The sheer spectacle of fighting against beings towering hundreds of feet above the main character is a marvel in itself, acting as a testament to what could be done in games at the time.
However, as the story progresses, players are forced to question their actions. Should they really be killing these Colossi when most of them seem peaceful? Are they doing the right thing by bringing back their loved one? And what will be unleashed if they succeed?
It’s an experience that has earned its distinction as a video game elevating the medium to art, and with a fairly brief run time, there are few better titles to return to for its original console’s anniversary.
Sly 2: Band of Thieves
Rounding out the trio of mascot franchises on the PS2 is the Sly Cooper franchise, and its second entry, Sly 2: Band of Thieves, stands as its high point.
Following the events of the first game, the titular Sly and his friends, Bentley and Murray, are out to destroy the remaining pieces of Clockwerk, the first game’s antagonist and relentless hunter of Sly’s family. However, a new gang has been gathering the parts, and it’s up to the gang to stop them before they can revive Clockwerk for their own intentions.
The set-up alone was enough to hook fans of the first game, but Band of thieves took it even further by pushing every element of the series to the next level.
Levels provided more creativity and variety, offering new types of puzzles to overcome and enemies to maneuver around to reach goals. Murray and Bentley were likewise given more prominent roles in the game, offering new play-styles and tools to implement into any given heist they were a part of.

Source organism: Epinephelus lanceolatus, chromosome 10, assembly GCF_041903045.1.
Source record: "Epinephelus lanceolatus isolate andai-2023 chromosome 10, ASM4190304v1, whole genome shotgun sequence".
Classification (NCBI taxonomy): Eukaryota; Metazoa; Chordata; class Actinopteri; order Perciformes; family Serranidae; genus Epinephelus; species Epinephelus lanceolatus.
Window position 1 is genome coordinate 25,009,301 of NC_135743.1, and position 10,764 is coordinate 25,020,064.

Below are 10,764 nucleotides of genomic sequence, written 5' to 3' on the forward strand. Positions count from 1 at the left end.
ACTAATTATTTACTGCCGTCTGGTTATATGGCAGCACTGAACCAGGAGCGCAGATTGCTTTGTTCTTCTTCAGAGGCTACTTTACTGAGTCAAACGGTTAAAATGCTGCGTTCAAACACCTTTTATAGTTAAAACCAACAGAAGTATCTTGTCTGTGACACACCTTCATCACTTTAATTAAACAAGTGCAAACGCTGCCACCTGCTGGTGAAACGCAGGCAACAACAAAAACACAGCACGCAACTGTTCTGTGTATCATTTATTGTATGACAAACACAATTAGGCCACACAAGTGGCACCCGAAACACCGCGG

It all came together into a distilled and perfected version of the Sly Cooper series, and while it may not get the recognition of the Jak or Ratchet & Clank series, it’s still well worth a look by anyone who wants to see what made the PS2 era great.
Before indie games took the mainstream by storm with their quirky ideas and concepts, there was Katamari Damacy.
Where other games offered deep and complex plots to bring players into the fold, Katamari Damacy instead gave them a simple task: Roll a magic ball around the game world, picking up debris, humans, buildings and whatever else will stick to it to make a giant object that will please your father.
It was simple, and incredibly strange, but also cathartic and addictive. One could spend hours rolling their ball across the game’s maps, collecting objects until their ball towered above the mountains and cities.
Not to mention, it had some of the best presentation around. Its bright and vibrant colors; papercraft art style that looked like it was out of a storybook; and uplifting music all made it a must-play, whether players were out to play something different or just wanted to see what all the fuss was about.
It’s still a testament to how creative games of the PS2 era could be, and even if players only have a moment, it’s worth finding a copy and popping it in from time to time.
God of War
While the latest God of War may have been lauded for its departure from the original series’ design, there’s still something to be said for the original God of War.
Launched a few years into the rise of the character-driven hack and slash genre, the game put players into the role of Kratos, a servant of the God of War Ares, who is out to break free from his servitude. To that end, he’ll slaughter anything and everything that gets in his way; which, as a result of the foe he’s targeting, turns out to be a heaping helping of monsters out of Greek mythology.
What follows is a bloody, violent action extravaganza full of dismemberment, tragedy and a fair few epic confrontations. And yet, at the same time, the story weaves a tale worthy of being called a greek tragedy, lending credence to Kratos’ journey and his violent tendencies.